TechCrunch 50, A Launchpad for Startups Follow Nov 25, 2023 · 4 mins read
TechCrunch 50, A Launchpad for Startups
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In 2007, TechCrunch launched the first ever TechCrunch 50 conference, later renamed TechCrunch Disrupt.

The goal was to identify the most promising early-stage tech startups and help catalyze their success through media exposure and investor connections. Out of over 1000 applicants, 50 startups were selected to launch on stage at the San Francisco event in front of technologists, investors and media.

The startups spanned a variety of sectors - from software to hardware to medtech and more. They had all built innovative products, but most were still refining their business models and hunting for funding to scale. Presenting at TechCrunch 50 gave them a chance to gain major visibility and attract investor interest.

Some of the most notable alumni from the first TechCrunch 50 include:


The enterprise social network debuted on stage at TC50 and walked away with the top $50,000 prize. It enabled colleagues to communicate across a private company network and was dubbed an early “Twitter for work.” Shortly after TC50, Yammer raised $5 million in funding before being acquired by Microsoft for $1.2 billion in 2012.

This startup set out to build the “family tree of the whole world” by getting people to create interconnected profiles of their relatives online. It generated buzz at the conference and later secured $100 million in funding from the likes of Amazon and Amidzad Partners. then bought the company in 2012 to expand its own family history databases.


Heroku provided developers with a simple cloud platform to build, run and scale web apps in multiple languages. As a TC50 presenter, it attracted significant interest from technical minds before Y Combinator invested in its seed round. Salesforce acquired Heroku in 2010 for $212 million to accelerate its cloud services capabilities.


This startup sought to “webify” traditional offline hobbies like model railroading and remote control cars. Its first product, 50Cubes, allowed hobbyists to control modular robotic toys over the internet. After TC50, it raised $12 million in Series A funding led by Bain Capital Ventures but ultimately failed to find a sustainable business model, shutting down in 2011.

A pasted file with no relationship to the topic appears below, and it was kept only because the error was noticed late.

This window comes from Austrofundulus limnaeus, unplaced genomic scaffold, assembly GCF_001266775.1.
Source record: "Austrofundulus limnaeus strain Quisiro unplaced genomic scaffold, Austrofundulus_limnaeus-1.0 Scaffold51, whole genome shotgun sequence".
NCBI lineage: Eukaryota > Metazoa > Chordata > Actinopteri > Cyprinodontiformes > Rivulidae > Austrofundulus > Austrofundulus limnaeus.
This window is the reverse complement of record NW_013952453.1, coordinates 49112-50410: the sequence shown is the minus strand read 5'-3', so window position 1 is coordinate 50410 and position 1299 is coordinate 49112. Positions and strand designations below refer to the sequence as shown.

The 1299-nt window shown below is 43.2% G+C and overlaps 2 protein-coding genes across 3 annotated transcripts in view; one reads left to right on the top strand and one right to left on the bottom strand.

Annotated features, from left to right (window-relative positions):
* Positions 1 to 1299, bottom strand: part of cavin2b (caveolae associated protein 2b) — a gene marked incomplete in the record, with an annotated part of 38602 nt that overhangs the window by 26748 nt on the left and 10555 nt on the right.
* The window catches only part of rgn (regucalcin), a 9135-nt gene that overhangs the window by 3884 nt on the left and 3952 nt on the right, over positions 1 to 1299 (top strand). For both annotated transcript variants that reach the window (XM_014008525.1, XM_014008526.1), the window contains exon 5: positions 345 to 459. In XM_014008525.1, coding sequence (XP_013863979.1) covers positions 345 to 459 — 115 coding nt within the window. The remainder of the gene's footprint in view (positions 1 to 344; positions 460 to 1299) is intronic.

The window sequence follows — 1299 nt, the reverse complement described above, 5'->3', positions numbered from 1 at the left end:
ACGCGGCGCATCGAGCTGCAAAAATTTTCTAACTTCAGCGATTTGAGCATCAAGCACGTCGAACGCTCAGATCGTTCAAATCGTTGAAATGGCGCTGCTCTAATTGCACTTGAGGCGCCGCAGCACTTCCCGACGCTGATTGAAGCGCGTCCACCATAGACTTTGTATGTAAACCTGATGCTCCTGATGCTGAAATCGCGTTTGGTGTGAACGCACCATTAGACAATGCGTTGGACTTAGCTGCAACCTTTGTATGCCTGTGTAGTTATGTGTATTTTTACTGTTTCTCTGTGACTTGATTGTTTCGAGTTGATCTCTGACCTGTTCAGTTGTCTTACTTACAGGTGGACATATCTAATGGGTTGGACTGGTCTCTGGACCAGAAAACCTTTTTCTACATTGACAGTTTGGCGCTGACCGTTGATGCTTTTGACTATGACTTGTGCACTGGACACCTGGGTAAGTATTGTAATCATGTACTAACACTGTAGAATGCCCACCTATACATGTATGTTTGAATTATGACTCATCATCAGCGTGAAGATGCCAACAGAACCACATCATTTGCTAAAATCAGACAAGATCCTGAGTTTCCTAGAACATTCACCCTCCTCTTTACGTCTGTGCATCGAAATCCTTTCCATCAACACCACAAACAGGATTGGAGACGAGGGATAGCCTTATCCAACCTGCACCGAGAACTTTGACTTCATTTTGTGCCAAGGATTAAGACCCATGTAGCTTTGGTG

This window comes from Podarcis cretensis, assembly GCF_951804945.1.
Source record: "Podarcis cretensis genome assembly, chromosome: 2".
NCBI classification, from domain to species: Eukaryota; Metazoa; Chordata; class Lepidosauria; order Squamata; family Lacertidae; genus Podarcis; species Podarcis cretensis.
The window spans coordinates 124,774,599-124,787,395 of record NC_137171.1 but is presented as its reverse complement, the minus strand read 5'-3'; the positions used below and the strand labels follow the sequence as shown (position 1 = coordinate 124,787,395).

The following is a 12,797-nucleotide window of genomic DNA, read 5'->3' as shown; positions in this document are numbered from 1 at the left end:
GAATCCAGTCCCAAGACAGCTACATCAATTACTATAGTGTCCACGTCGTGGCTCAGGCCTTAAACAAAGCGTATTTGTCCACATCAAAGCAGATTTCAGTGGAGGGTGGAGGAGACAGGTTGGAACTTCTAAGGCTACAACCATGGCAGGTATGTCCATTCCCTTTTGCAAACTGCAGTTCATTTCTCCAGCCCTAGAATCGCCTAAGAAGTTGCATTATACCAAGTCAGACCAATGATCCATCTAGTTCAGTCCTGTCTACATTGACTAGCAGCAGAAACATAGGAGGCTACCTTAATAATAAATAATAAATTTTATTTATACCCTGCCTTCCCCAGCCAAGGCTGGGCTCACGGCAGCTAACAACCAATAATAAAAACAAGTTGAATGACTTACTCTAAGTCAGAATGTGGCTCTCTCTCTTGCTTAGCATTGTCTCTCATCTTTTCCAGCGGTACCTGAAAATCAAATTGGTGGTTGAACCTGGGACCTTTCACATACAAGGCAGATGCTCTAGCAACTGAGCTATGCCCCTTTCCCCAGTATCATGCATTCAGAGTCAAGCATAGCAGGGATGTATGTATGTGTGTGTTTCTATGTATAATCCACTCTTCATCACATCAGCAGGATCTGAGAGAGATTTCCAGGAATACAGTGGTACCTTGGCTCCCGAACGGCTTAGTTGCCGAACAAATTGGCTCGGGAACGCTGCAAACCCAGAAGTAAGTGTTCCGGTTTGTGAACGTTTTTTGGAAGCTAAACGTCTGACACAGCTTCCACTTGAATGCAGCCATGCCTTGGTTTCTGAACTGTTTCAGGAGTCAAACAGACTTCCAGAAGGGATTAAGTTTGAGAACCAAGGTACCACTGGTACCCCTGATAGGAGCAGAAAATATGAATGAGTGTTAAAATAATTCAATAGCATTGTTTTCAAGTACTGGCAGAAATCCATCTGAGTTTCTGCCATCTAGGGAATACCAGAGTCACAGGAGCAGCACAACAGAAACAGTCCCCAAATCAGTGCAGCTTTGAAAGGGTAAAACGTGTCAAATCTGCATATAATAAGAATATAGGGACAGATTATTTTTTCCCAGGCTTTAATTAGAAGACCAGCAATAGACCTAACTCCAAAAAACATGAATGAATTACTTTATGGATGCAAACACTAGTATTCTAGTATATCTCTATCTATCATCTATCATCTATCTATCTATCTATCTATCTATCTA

Called the “Myspace for meeting people,” Tagged used social networking to connect strangers looking to date, meet new people or just make new friends. It was voted audience favorite at TC50. Over the next few years, it acquired niche dating sites like Digsby and Hi5 to expand its user base. After another decade of growth, Tagged was sold to the Meet Group for $500 million in 2017.

This startup enabled users to access, collaborate on and share files online. It competed in the first TechCrunch 50 just a year after launching. Shortly after, Box raised $6 million in Series A funding led by DFJ and turned into a multi-billion dollar secure content management company for businesses.


This popular time management tool tracked how users spent their time on applications and websites to promote productivity. After TC50, it raised funding from prominent angels like Mitch Kapor and Naval Ravikant. A decade later, RescueTime continues to help over 2 million people optimize their time.

GridIron Systems

This now defunct startup produced an automated data center solution designed to reduce IT infrastructure costs for businesses. It claimed the Audience Choice Award at TC50 before getting acquired by Violin Memory in 2013.

Power’s platform enabled web and mobile developers to easily build and scale business applications. It caught investors’ eyes at the conference before raising $7 million from Partech International and hiring Geoff Entress, an early official at Microsoft, as CEO. However, it shut down in 2010 after failing to find product-market fit.

In subsequent years, TechCrunch Disrupt would continue catapulting young startups into the spotlight - 20 companies from the first 5 years of the conference were acquired for a total of $3.15 billion! They include revolutionary companies like Mint (bought by Intuit for $170 million), Zimride (renamed Lyft after its TCD appearance) and Soluto (acquired by Asurion).

Names like Spotify, Uber, Thalmic Labs, Getaround, Cloudkick and Cups all presented on the Disrupt stage between 2008-2012 during key developmental phases. Other alumni like Dropbox, Airbnb and Slack have become tech giants after launching at the conference.

To this day, Startup Battlefield (formerly TechCrunch 50) lives on as a core part of TechCrunch Disrupt. Companies compete head to head in front of VCs and tech leaders for funding, feedback and attention that might just lead to long term success. For any early-stage startup, it remains one of the most high profile launchpads available.

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